Tuesday, September 16, 2008

Traveling Through China

Post-Olympics China appears to be a more closed China than pre-Olympics China. I just spent two hours this morning standing in line to apply for a Chinese visa that will allow me to transfer from one plane to another on my way to the US. The days of visa-less transfers through China to or from Mongolia seem to be over for now. In order to transit through China, when applying for a visa in Mongolia, you need to bring your passport, visa application with passport sized photo, copy of your passport, and copy of your itinerary. If you plan to actually stay in China, I think you need bank statements and hotel reservations, too. US citizens pay $130 for a visa for regular slow service. Everyone else pays much, much less.

My natural inclination is to whine and complain about the process and the price. But, I am too aware of the world to take that too far. After all, what if I were Chinese trying to transit through the US? Would I even get a visa? I know I would have to pay $130 for the interview, and I suspect that is why US citizens, unlike everyone else, has to pay that amount for a Chinese visa. I will probably have a visa waiting for me next week, which makes complaining a bit hard given the current state of US immigration policy, which, for those of you unaware, is a complete mess. I think a Chinese citizen trying to get a visa to the US is playing game of roulette with a $130 bet on black. That is a much worse prospect than I face, which is mostly the inconvenience of standing in line for several hours (you can no longer send other people on your behalf to apply at the PRC Embassy in Mongolia).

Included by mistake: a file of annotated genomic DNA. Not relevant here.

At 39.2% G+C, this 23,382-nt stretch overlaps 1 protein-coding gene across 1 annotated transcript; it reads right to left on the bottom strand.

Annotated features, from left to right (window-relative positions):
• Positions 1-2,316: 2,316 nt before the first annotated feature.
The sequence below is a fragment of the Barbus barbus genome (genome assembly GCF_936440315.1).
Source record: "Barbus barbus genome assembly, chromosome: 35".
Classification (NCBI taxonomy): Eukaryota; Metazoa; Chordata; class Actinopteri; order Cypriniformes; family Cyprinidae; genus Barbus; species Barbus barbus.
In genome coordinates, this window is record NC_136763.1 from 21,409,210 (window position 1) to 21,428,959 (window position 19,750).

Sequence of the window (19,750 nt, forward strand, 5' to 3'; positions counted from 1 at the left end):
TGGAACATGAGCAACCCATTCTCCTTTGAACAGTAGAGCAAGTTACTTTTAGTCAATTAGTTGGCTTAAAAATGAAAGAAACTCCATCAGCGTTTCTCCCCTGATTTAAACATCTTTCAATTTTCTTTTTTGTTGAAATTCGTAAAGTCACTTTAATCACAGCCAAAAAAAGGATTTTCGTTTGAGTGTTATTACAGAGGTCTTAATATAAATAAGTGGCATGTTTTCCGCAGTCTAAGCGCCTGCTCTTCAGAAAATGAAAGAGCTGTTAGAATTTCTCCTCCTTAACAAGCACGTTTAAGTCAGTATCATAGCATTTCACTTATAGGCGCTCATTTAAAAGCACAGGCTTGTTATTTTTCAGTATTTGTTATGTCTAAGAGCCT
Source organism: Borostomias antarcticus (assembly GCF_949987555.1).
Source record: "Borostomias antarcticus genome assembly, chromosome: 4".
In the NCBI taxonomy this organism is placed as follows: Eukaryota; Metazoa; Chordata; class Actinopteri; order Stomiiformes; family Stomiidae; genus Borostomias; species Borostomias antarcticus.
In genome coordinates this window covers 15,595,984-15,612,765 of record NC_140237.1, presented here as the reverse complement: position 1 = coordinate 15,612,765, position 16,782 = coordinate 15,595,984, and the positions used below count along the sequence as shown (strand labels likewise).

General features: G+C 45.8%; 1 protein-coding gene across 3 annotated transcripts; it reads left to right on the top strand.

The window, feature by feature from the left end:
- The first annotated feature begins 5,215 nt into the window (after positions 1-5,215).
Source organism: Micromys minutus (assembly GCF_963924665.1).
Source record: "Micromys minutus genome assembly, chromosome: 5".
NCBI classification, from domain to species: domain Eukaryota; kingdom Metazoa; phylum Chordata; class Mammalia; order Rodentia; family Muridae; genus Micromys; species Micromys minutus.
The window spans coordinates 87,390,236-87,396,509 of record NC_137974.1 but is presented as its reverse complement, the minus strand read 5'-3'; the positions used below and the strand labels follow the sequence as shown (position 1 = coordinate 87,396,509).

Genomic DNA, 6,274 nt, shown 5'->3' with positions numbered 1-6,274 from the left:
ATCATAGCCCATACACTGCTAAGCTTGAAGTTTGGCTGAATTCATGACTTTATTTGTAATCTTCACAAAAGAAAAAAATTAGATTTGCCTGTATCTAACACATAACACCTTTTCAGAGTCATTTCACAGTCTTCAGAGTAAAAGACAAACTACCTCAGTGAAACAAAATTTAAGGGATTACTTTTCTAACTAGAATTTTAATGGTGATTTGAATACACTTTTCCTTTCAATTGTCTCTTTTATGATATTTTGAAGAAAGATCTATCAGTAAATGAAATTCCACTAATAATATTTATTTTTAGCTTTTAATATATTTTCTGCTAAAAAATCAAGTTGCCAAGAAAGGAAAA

The process for attaining a Chinese visa could change at any time, so don't take my word for it. Be sure to check with the nearest consulate or embassy website for the most up-to-date visa information. And, happy transiting.

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